stating the location of the camps of the hostile Sioux. North Mountain is on the line between U. S. territory and the British Possessions. There is a hostile camp at or near Devil's Lake. I am making all needful preparations to intercept and punish raiding parties, should they make attempts upon the settlements in this direction, as they probably will as soon as the state of the weather and the disappearance of the snow in the upper country will admit of such movements. Will you please inform me whether the line of posts in the District of Iowa from Spirit Lake south will be maintained? Major Brackett's battalion has received orders to march from Saint Paper's, on the Minnesota River, to Sioux City on 15th instant, so as to reach the latter point by 1st of May, and General Sully has been advised thereof, as directed.
Very respectfully, your obedient servant,
H. H. SIBLEY,
(Extract from dispatch to Captain R. C. Olin, assistant adjutant-general, District of Minnesota, from Major R. H. Rose, commanding Fort Wadsworth, Dak. Ter., dated March 28, 1865.)
Captain R. C. OLIN,
Assistant Adjutant-General, Saint Paul, Minn.:
* * * * * *
Two Indians recently came into the encampment on the James River. Reports a large camp of hostile Indians on Trule Mountain and at Devil's Lake; one camp of Lower Sioux and two of Sissetons, Cut-Heads, and Yanktonnais; also that forty lodges of Sisseton are on the way to this for to surrender themselves. Thirty of the lodges are detained at Bone Hill by snow, but ten of them are working down from that point. Standing Buffalo and Wa-na-ta are on Assiniboine River, but have very few lodges with them.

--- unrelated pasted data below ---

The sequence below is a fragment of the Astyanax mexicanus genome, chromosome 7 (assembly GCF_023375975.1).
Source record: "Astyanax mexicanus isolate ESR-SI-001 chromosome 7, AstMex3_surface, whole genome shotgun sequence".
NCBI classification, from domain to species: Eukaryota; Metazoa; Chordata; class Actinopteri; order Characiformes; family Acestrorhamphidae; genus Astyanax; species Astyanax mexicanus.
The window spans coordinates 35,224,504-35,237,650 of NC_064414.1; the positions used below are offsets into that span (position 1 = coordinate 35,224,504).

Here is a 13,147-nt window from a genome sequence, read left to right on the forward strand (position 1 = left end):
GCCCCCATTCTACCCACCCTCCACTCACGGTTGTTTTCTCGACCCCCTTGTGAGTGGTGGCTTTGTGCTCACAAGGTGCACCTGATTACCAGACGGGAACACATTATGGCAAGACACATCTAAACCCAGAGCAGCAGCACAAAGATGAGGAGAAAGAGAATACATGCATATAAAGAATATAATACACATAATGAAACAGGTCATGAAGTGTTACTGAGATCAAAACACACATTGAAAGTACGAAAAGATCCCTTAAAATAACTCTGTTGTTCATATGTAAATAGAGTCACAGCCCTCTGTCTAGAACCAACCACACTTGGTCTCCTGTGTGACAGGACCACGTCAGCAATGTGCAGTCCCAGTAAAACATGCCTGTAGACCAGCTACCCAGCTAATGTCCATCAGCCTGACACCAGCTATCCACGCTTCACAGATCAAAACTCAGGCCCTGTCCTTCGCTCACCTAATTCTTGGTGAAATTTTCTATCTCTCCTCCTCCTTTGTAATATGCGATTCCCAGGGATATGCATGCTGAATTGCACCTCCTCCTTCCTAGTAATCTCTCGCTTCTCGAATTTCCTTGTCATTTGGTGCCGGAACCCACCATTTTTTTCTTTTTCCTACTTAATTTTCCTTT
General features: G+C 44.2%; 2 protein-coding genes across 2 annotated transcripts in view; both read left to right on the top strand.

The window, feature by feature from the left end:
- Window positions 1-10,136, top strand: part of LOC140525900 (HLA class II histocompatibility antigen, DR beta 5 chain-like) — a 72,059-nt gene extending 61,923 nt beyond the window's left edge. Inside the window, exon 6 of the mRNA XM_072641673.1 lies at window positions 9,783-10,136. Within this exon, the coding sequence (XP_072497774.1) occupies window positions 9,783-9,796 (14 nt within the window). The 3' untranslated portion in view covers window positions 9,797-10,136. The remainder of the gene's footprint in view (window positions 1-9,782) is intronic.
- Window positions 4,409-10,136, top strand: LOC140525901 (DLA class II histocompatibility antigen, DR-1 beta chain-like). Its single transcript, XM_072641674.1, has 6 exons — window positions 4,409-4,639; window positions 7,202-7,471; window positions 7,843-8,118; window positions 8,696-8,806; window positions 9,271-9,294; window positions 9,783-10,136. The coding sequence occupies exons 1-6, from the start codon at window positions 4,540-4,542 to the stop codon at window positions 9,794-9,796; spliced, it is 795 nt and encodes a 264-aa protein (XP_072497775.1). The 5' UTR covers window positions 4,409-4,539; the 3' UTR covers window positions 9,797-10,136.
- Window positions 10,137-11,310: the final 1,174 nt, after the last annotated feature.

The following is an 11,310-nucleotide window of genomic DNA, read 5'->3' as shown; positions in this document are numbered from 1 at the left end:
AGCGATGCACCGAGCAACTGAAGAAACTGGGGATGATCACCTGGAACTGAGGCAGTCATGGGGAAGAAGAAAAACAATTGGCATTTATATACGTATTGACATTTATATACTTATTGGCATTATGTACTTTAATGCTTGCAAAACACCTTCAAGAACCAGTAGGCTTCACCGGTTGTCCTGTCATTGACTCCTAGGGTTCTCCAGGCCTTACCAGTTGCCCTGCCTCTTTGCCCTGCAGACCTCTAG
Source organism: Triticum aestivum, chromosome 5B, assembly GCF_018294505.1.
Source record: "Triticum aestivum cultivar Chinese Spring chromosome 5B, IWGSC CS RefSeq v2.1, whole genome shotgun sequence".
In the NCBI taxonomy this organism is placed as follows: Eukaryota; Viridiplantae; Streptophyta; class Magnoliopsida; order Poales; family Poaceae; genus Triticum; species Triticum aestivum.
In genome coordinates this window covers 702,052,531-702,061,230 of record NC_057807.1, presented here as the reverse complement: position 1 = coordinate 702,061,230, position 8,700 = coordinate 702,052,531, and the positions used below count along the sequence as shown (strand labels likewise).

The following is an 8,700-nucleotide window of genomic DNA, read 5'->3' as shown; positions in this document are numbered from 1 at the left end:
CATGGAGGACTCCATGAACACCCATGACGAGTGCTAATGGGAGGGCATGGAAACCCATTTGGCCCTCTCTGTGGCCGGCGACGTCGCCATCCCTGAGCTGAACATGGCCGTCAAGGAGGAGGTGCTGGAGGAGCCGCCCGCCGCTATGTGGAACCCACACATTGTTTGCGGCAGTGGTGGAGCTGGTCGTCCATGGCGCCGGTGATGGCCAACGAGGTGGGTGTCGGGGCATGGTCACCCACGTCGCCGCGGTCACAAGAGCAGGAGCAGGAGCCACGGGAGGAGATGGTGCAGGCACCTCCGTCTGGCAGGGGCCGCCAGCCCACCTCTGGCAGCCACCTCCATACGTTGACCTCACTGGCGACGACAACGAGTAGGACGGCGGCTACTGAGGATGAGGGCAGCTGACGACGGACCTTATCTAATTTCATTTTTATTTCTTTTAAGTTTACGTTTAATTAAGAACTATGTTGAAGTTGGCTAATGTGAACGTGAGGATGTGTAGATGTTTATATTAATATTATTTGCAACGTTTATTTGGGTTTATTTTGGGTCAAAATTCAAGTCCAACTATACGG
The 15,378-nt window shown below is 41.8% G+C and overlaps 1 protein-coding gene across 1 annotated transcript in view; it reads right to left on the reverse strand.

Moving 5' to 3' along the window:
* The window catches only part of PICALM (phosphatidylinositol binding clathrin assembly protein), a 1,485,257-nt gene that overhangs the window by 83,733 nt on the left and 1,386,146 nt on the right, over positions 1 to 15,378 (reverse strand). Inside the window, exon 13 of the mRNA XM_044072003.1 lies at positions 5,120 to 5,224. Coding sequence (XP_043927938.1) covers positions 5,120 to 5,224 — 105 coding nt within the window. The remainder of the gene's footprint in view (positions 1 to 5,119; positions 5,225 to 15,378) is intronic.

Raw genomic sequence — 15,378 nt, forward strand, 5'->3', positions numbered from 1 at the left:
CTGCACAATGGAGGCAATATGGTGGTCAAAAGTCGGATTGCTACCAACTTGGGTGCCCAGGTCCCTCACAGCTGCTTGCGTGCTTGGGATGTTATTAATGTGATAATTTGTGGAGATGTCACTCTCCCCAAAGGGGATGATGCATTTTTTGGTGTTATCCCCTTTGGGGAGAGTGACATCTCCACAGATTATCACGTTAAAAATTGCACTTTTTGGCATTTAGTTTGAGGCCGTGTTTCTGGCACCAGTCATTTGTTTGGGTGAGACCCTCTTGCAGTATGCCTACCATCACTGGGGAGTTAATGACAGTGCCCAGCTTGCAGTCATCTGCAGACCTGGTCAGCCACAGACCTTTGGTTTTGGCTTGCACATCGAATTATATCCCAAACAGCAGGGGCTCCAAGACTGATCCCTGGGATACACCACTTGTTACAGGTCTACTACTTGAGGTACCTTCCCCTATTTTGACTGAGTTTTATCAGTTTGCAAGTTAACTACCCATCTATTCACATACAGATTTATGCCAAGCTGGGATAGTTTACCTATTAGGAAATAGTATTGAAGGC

I am, sir, very respectfully, your obedient servant,
ROBT. H. ROSE,
STATE OF MINNESOTA, EXECUTIVE DEPARTMENT, Saint Paul, April 4, 1865.
Major-General CANBY, U. S. Army,
Commanding Department of the Gulf, New Orleans, La.:
GENERAL: I very respectfully and earnestly request that the Third Regiment Volunteer Infantry, now stationed at Devall's Bluff, Ark., be transferred from the place to same active and fighting position in your department. This Regiment was basely surrendered by its then commanding officer at Murfreesborough, Tenn., in 1862, and has ever since vainly sought for an opportunity to wipe out the stain which attaches to its reputation. I know that it is made up of as brave material as walks the earth, and hundreds of its gallant officers and men have re-enlisted for three years, with the sole purpose of regaining upon the field of active duty the good and glorious name which was wrecked at Murfreesborough. For more than eighteen months the Regiment has been engaged upon fatigue duty on fortifications and railroads. During that time 150 of their number have died of the fever